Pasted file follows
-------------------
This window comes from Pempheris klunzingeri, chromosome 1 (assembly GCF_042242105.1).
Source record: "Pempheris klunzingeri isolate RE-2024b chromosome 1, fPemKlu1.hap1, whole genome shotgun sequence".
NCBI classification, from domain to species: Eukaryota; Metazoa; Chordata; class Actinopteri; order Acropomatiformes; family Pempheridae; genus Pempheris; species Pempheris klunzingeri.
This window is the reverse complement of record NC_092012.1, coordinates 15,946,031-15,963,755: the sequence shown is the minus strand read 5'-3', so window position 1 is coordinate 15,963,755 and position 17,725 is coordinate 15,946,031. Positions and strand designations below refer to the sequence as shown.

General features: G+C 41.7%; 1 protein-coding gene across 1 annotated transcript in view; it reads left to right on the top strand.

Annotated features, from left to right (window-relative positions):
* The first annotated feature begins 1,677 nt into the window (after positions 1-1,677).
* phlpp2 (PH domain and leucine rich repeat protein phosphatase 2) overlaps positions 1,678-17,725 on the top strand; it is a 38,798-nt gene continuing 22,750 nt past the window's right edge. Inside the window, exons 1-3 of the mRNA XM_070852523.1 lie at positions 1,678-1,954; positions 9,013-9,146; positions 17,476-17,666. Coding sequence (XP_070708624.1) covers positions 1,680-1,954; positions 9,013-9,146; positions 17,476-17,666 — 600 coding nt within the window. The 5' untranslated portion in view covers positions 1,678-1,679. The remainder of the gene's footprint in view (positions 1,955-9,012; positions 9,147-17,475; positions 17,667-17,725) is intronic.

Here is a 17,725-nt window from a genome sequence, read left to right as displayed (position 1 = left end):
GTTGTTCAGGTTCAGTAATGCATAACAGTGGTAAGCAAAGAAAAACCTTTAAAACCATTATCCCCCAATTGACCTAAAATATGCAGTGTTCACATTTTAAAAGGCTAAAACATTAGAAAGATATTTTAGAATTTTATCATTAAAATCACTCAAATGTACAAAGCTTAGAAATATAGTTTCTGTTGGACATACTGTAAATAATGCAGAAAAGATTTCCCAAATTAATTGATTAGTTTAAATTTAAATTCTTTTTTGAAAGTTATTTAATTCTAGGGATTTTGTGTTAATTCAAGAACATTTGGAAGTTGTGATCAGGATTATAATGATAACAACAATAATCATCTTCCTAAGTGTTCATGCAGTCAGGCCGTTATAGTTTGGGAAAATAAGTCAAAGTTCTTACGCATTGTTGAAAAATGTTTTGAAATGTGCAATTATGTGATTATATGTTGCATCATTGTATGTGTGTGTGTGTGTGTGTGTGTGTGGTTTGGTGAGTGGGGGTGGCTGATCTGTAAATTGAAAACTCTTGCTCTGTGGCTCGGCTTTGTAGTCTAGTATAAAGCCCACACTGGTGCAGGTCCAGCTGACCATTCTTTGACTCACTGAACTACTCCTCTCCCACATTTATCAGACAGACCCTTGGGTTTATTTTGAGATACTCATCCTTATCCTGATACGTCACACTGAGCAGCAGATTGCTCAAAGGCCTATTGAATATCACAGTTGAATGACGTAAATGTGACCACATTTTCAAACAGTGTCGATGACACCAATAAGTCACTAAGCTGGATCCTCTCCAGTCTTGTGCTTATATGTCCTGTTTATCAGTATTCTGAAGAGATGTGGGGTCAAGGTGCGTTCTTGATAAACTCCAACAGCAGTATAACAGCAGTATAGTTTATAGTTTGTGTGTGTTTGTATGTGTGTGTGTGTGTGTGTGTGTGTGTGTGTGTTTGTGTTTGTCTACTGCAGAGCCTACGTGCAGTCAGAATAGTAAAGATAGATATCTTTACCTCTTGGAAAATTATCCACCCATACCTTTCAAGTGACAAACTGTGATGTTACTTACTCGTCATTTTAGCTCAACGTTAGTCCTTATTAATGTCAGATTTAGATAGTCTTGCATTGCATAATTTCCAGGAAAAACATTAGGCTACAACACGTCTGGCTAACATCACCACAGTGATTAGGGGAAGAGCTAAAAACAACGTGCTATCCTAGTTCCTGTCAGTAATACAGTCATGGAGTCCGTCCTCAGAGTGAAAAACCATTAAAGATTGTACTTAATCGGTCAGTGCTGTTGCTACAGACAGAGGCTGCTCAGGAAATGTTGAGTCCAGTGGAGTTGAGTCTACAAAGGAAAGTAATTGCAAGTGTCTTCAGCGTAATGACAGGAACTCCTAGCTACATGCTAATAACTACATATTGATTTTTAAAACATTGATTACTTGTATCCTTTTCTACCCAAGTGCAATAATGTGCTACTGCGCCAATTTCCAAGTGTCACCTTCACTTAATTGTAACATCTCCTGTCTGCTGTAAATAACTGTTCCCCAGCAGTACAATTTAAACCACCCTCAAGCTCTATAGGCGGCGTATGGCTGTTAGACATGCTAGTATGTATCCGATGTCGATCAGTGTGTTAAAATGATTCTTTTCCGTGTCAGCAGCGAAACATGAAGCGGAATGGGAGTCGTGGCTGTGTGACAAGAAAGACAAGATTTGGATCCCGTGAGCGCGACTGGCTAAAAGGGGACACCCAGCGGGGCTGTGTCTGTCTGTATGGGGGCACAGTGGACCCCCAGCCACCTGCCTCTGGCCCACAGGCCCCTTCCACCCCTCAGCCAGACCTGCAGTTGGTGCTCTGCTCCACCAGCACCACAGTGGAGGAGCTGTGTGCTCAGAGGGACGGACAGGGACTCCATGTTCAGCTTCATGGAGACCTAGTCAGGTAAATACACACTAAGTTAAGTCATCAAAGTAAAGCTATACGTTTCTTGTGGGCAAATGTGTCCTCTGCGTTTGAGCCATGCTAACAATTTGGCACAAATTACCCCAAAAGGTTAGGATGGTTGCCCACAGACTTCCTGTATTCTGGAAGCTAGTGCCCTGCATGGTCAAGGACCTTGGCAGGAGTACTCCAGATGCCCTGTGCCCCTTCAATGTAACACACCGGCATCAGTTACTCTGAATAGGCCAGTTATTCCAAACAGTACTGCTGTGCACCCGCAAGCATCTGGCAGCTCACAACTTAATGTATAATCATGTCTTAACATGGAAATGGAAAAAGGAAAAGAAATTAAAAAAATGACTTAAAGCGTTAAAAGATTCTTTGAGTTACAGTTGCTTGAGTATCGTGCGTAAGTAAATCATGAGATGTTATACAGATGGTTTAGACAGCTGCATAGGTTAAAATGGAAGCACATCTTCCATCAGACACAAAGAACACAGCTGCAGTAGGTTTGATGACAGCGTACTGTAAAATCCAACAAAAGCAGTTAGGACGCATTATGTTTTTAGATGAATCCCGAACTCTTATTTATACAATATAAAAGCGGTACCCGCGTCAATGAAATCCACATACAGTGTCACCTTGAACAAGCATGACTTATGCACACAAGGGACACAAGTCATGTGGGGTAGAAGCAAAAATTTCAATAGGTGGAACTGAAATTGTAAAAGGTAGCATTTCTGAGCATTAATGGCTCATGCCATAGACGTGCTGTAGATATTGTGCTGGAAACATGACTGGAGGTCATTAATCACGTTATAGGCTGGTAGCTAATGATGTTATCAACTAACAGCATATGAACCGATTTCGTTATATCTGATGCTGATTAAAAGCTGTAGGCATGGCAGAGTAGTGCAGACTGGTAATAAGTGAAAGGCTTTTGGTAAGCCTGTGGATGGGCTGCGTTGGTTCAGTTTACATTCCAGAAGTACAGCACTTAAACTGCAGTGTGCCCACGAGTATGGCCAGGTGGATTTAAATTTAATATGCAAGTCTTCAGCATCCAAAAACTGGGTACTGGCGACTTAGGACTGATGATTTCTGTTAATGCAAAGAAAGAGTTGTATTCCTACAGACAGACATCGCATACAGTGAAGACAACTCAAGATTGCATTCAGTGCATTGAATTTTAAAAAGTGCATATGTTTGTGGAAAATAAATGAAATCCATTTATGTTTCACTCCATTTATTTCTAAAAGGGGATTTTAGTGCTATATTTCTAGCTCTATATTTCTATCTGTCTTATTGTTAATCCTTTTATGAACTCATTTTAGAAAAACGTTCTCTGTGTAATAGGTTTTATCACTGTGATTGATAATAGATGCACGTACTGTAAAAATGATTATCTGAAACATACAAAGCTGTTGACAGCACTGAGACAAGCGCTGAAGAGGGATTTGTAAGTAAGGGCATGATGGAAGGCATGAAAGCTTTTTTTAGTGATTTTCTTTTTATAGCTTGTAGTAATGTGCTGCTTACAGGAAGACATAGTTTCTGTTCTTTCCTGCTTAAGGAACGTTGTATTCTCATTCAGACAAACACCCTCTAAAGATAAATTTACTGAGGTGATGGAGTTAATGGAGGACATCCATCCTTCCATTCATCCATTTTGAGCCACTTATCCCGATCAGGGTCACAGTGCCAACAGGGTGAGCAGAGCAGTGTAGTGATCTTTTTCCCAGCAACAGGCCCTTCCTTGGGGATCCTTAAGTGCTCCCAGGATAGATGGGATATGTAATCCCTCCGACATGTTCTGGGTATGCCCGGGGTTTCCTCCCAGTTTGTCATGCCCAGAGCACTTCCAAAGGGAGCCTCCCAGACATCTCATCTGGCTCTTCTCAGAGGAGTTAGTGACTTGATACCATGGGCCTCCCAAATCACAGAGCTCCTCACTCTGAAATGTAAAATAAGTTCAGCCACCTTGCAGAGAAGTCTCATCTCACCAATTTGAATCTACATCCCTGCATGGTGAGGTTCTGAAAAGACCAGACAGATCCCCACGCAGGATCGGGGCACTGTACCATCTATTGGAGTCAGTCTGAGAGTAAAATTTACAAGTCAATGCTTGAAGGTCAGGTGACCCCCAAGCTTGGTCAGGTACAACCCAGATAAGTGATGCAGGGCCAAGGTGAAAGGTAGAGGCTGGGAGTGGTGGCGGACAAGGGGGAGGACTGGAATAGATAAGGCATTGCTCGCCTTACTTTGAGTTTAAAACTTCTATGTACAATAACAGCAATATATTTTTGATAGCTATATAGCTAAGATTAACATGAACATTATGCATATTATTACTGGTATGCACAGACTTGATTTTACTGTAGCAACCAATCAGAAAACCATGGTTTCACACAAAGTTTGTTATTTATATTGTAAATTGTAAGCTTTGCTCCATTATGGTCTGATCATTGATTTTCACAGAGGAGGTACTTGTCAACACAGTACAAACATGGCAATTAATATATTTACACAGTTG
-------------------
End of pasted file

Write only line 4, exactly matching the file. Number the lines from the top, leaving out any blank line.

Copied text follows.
This window is the reverse complement of record NC_092012.1, coordinates 15,946,031-15,963,755: the sequence shown is the minus strand read 5'-3', so window position 1 is coordinate 15,963,755 and position 17,725 is coordinate 15,946,031. Positions and strand designations below refer to the sequence as shown.